Mindy McCready: Nashville Music Biz -- Joe Galante, David Malloy, More -- Remembers 'Stunning' Talent

Mindy McCready performs as Rosie O'Donnell holds McCready's three-month old baby, Zander, at the V-Day Presentation of Any One Of Us: Words From Prison at Lincoln Center June 21, 2006 in New York City.

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At a concert on Sunday night, the Oak Ridge Boys dedicated “Farther Along” to McCready. The group’s Joe Bonsall recalls, “I remember meeting a very vibrant, youthful, talented young woman many years ago whose life turned into negativity and sad situations... Seemingly one after another... I feel so sorry for Mindy!! A tormented soul who chose the wrong way out!! I pray for her children and for God's mercy! This is as sad it gets. Life is God's greatest gift.”

Singer/songwriter Jimmy Wayne met McCready when he first moved to town. He was signed to Acuff Rose Publishing and met her at their offices one day when she was looking for songs to record.

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“She had already put one album out. I remember the day she came in. She was wearing a brown suit. It wasn’t an exercise suit, but it was a real comfortable suit, a jacket and fleece-like pair of pants. She jumped up and sat on top of the executive’s desk and said 'Play me some damn songs or I’ll shoot you with this water gun,' and she said there was pee in the water gun. That was just her personality. That’s just how aggressive she was. She just dominated the room instantly.

“I saw her in concert after that [meeting at Acuff Rose] and she did the same thing on stage: She dominated it. She had everyone in the audience in the palm of her hand. She just somehow could get everybody there.”

He saw her later at a writer’s night in Nashville, and she reached out to him when she saw that he was by himself at the event. “She yelled out from her table, ‘Jimmy Wayne, get your ass over here and sit with us!’ She made me feel like I was family. She made me feel so welcome. I went over and sat beside her and she was the queen. People were sitting around her, just eating it up. They just loved to be around her.”

Wayne says he didn’t interact with her later in her career, when things began to unravel. “To see how she had been in such control and then lost control is sad, but most of all it’s sad that she left behind two kids and one of them is less than a year old. That’s the saddest part of the story.”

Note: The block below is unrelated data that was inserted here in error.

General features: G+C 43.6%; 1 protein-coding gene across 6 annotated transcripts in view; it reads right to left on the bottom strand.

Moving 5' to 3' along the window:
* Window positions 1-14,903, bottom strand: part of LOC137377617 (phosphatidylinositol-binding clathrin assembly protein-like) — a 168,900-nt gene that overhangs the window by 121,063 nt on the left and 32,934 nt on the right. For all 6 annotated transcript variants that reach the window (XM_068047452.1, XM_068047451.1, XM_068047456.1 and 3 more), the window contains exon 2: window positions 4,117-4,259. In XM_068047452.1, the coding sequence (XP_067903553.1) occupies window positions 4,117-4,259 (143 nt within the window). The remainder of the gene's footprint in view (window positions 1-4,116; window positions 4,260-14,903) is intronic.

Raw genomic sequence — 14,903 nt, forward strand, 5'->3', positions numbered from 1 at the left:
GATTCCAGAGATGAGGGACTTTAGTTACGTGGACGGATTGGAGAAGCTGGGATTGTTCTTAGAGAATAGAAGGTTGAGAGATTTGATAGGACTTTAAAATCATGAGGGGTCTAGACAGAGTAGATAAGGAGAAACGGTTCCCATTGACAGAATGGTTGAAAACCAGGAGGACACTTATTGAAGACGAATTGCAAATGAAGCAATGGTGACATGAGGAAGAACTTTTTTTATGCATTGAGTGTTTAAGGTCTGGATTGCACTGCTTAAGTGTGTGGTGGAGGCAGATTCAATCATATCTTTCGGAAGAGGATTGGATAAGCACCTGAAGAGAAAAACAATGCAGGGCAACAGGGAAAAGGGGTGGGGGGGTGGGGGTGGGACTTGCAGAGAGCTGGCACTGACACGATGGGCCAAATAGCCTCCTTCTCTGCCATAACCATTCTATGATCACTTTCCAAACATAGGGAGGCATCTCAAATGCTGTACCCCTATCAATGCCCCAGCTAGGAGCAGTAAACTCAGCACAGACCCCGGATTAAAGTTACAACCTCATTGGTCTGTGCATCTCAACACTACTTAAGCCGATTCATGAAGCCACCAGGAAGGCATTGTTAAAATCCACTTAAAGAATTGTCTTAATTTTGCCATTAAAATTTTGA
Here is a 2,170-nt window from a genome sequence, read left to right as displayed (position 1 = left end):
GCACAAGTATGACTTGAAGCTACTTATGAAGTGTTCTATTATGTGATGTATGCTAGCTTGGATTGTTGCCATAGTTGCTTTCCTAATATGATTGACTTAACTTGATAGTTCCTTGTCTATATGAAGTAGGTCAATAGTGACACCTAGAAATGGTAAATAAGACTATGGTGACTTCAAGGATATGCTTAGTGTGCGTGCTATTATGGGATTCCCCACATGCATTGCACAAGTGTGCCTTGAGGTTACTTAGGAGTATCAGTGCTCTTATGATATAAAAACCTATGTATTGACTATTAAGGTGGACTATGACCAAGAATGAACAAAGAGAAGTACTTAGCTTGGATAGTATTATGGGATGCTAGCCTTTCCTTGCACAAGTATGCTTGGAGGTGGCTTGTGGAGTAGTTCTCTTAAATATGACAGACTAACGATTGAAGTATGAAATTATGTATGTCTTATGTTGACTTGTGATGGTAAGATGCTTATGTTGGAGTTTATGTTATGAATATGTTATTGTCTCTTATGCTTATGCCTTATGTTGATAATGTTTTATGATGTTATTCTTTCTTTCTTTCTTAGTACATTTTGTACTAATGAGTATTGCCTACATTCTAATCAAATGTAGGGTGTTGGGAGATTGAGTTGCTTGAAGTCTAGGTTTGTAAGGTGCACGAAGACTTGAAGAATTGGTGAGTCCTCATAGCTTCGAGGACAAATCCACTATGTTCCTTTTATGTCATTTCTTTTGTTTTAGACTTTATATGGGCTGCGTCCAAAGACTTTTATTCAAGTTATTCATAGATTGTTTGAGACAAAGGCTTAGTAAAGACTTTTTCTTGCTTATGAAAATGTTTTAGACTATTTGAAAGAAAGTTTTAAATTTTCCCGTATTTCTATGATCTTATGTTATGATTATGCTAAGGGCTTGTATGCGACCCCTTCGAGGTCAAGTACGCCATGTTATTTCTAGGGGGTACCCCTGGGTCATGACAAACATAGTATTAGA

Publisher Charlie Monk of Monk Family Music never worked with the singer, but he did see her occasionally in various social settings. “I found her to be a warm, affable, talented lady that made great records. She obviously had demons that none of us could understand. I hope she'll be remembered for her music.”

Industry veteran Marty Martel of Midnight Special Productions had been McCready’s most recent booking agent, though he found the going rough in securing dates for the singer. "I had her on my roster for a while after everyone seemed to give up on her," Martel tells Billboard.biz. "She was going through a lot of personal problems and could not seem to get her life in order. Trying as hard as I could, I was unable to find personal appearances for her. I predicted that if she kept on the road she was traveling on during her young life, she might meet her own demise. There will never be any doubt in my mind that she was taken advantage of, but I also felt that she was a super talented young lady."

Like everyone else, Martel is saddened by McCready’s death. “I wish there were words to say that would comfort her family and her children, but there are none,” he says. "She is in my prayers, and especially her children as they will face life without their mother. So much talent taken advantage of and never able to reach the top rung of the ladder in music industry. So sad."

McCready’s public relations company, Music City Media, released a statement Monday, announcing her passing with “the deepest sadness” and saying that a memorial will be held in Nashville in the coming days, with details to be announced soon.